Legal rights about work and cancer

In England, Scotland and Wales, employees with cancer are protected from discrimination in the workplace by the Equality Act 2010. The Disability Discrimination Act 1995 and its extension, the Disability Discrimination Order of 2006, protect workers in Northern Ireland.

Discrimination happens when an employee is treated less favourably than another person because of their disability. Discrimination can affect different aspects of employment:

  • the recruitment process
  • terms, conditions and benefits
  • opportunities for promotion and training.

Under these acts employers are requested to make reasonable adjustments to make it easier for an employee with a disability to work.

Discriminatory actions fall under three categories:

  • direct discrimination
  • discrimination arising from disability (DAD)
  • indirect disability discrimination.

Legislation also protects employees from:

  • harassment – when an employee experiences unwanted behaviour due to their disability.
  • victimisation – when an employee is treated unfairly after making a complaint.

Under the acts, carers are also protected from direct discrimination and harassment.

In England, Scotland and Wales, employers can only ask questions about a candidate’s health in an interview under very limited circumstances. They should ensure they are not discriminating against a candidate because of their health. Information about an employee’s health is confidential and protected under the Data Protection Act 1998.

How people with cancer are protected from discrimination

If a person has cancer, the law considers them to be disabled. This means they cannot be treated less favourably than others because they have cancer. If they are treated less favourably because they have cancer, this is discrimination.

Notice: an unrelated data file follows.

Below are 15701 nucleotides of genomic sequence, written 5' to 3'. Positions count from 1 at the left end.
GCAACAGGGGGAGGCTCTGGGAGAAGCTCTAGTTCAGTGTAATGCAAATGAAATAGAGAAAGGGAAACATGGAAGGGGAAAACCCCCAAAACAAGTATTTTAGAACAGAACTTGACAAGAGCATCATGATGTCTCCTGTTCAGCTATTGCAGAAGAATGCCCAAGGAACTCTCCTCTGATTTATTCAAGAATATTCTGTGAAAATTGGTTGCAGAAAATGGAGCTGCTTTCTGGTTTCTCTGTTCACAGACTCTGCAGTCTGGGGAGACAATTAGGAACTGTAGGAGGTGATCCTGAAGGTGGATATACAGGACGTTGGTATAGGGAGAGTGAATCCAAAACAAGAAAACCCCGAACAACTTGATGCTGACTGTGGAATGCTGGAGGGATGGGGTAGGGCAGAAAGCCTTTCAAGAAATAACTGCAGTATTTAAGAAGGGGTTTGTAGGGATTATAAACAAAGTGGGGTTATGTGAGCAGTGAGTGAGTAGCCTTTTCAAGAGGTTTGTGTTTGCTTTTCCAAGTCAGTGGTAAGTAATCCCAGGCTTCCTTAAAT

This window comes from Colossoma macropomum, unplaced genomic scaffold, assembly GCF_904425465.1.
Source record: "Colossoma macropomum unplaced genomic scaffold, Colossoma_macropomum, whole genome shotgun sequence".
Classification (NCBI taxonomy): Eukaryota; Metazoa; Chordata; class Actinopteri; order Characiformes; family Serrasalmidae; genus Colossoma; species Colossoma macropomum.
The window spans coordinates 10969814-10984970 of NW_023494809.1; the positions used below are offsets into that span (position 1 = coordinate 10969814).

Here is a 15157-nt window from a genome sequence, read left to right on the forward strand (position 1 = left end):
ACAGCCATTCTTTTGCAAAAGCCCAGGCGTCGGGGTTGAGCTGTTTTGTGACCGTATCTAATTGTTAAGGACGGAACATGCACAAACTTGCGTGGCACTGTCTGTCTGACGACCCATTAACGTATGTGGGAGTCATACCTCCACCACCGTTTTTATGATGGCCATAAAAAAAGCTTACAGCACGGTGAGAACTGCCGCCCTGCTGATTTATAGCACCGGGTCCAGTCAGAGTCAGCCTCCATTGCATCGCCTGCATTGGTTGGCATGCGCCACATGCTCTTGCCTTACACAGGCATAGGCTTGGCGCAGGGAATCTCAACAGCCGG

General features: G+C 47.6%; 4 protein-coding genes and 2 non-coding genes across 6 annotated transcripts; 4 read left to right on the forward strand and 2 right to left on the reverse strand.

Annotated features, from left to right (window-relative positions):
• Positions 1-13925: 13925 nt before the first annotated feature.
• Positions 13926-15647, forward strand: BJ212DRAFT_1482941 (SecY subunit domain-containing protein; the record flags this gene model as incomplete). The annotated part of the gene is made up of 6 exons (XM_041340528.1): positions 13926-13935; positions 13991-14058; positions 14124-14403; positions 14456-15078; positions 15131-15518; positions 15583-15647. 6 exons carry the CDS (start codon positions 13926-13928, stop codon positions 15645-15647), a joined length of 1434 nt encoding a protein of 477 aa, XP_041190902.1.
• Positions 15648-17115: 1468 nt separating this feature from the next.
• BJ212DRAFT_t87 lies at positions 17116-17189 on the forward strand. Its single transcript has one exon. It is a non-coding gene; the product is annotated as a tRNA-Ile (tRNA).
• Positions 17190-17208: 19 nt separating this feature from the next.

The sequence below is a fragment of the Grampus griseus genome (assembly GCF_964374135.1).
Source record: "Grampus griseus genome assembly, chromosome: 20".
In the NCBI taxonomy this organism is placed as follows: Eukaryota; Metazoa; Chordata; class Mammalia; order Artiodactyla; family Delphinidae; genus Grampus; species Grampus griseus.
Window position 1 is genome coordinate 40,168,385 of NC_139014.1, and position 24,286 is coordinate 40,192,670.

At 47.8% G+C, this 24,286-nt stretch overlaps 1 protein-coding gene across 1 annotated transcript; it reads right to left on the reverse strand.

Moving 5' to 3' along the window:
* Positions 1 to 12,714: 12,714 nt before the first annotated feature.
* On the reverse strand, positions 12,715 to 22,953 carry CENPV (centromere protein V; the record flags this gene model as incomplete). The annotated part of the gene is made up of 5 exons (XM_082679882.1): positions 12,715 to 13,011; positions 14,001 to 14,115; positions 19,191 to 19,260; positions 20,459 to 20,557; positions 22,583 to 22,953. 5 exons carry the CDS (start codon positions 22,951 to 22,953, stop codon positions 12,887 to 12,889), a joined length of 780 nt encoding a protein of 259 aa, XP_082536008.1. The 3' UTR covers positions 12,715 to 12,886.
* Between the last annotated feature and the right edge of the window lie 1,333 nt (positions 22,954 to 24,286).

Legislation protects people with cancer from being discriminated against at work because of cancer.

  • In England, Scotland and Wales, people with cancer are protected by The Equality Act 2010.
  • In Northern Ireland, people with cancer are protected by the Disability Discrimination Act 1995 (DDA) (as amended).

This legislation doesn’t just protect employees. It also protects people applying for jobs and, in most cases, people who are self-employed.

Carers are also protected from some types of discrimination. See our section about carers for more information.

Which areas of employment are covered by this legislation?

The Equality Act and the DDA cover all areas of employment. This includes:

  • the recruitment process
  • terms and conditions of employment, and any benefits
  • opportunities for promotion and training.

The protection doesn’t end once cancer treatment finishes.

Someone with cancer still has legal protection against discrimination at work, even when there is no longer any evidence of them having cancer. This means employers must not treat people less favourably for any reason related to cancer they’ve had in the past. This protection applies even if they no longer need treatment or they move to another employer.

Reasonable adjustments

Both the Equality Act and the DDA say that you have to make reasonable adjustments to the workplace and working practices for employees with cancer. These are required to remove any substantial disadvantage employees face in the workplace because they have cancer.


Types of disability discrimination

There are several types of disability discrimination. The Equality Act protects people in England, Scotland and Wales from all of them. The DDA protects people in Northern Ireland from some of them. They are:

  • direct disability discrimination
  • discrimination arising from disability (not covered in the DDA, so not applicable in Northern Ireland)
  • indirect disability discrimination (not covered in the DDA, so not applicable in Northern Ireland)
  • disability harassment
  • victimisation (partly covered in the DDA)
  • failure to make a reasonable adjustment.


Direct disability discrimination

Protection from direct disability discrimination applies in England, Scotland, Wales and Northern Ireland.

Direct disability discrimination is when, because of their disability, a person receives less favourable treatment than someone who doesn’t have that disability.

Direct discrimination can happen even if it is meant with good intentions. For example, an employer might suggest that promoting an employee would be too demanding, because of their cancer. But it would be acceptable for an employer to have a sensitive conversation with the employee about the impact of a new job on their health.